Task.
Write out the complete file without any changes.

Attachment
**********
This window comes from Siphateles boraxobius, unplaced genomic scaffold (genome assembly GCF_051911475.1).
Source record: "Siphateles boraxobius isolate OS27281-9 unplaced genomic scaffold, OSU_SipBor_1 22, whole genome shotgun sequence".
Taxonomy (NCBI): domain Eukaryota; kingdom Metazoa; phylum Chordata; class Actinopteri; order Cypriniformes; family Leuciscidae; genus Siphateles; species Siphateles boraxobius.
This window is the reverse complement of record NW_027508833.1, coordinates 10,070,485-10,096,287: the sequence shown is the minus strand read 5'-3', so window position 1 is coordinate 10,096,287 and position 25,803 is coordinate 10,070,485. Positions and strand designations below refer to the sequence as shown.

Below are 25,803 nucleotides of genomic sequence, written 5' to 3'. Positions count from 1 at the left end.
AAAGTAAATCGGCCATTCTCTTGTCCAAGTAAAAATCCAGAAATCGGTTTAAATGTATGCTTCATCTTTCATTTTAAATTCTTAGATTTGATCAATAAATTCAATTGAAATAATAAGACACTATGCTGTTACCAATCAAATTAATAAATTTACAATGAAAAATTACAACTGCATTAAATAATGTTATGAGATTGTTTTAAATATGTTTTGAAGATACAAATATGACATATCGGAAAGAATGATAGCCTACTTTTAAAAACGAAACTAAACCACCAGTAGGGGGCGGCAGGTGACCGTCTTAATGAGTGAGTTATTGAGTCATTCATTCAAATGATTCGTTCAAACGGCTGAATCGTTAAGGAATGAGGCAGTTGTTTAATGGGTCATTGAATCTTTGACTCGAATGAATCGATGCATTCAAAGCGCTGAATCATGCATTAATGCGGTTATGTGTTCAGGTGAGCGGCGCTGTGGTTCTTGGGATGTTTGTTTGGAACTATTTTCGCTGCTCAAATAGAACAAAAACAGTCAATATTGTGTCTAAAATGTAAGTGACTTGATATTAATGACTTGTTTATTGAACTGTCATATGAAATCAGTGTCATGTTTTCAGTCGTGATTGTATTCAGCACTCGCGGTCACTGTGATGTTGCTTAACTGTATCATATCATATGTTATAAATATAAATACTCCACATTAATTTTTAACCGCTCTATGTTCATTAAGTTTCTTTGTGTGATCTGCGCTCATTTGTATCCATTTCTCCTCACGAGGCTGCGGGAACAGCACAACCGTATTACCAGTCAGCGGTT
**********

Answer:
This window comes from Siphateles boraxobius, unplaced genomic scaffold (genome assembly GCF_051911475.1).
Source record: "Siphateles boraxobius isolate OS27281-9 unplaced genomic scaffold, OSU_SipBor_1 22, whole genome shotgun sequence".
Taxonomy (NCBI): domain Eukaryota; kingdom Metazoa; phylum Chordata; class Actinopteri; order Cypriniformes; family Leuciscidae; genus Siphateles; species Siphateles boraxobius.
This window is the reverse complement of record NW_027508833.1, coordinates 10,070,485-10,096,287: the sequence shown is the minus strand read 5'-3', so window position 1 is coordinate 10,096,287 and position 25,803 is coordinate 10,070,485. Positions and strand designations below refer to the sequence as shown.

Below are 25,803 nucleotides of genomic sequence, written 5' to 3'. Positions count from 1 at the left end.
AAAGTAAATCGGCCATTCTCTTGTCCAAGTAAAAATCCAGAAATCGGTTTAAATGTATGCTTCATCTTTCATTTTAAATTCTTAGATTTGATCAATAAATTCAATTGAAATAATAAGACACTATGCTGTTACCAATCAAATTAATAAATTTACAATGAAAAATTACAACTGCATTAAATAATGTTATGAGATTGTTTTAAATATGTTTTGAAGATACAAATATGACATATCGGAAAGAATGATAGCCTACTTTTAAAAACGAAACTAAACCACCAGTAGGGGGCGGCAGGTGACCGTCTTAATGAGTGAGTTATTGAGTCATTCATTCAAATGATTCGTTCAAACGGCTGAATCGTTAAGGAATGAGGCAGTTGTTTAATGGGTCATTGAATCTTTGACTCGAATGAATCGATGCATTCAAAGCGCTGAATCATGCATTAATGCGGTTATGTGTTCAGGTGAGCGGCGCTGTGGTTCTTGGGATGTTTGTTTGGAACTATTTTCGCTGCTCAAATAGAACAAAAACAGTCAATATTGTGTCTAAAATGTAAGTGACTTGATATTAATGACTTGTTTATTGAACTGTCATATGAAATCAGTGTCATGTTTTCAGTCGTGATTGTATTCAGCACTCGCGGTCACTGTGATGTTGCTTAACTGTATCATATCATATGTTATAAATATAAATACTCCACATTAATTTTTAACCGCTCTATGTTCATTAAGTTTCTTTGTGTGATCTGCGCTCATTTGTATCCATTTCTCCTCACGAGGCTGCGGGAACAGCACAACCGTATTACCAGTCAGCGGTT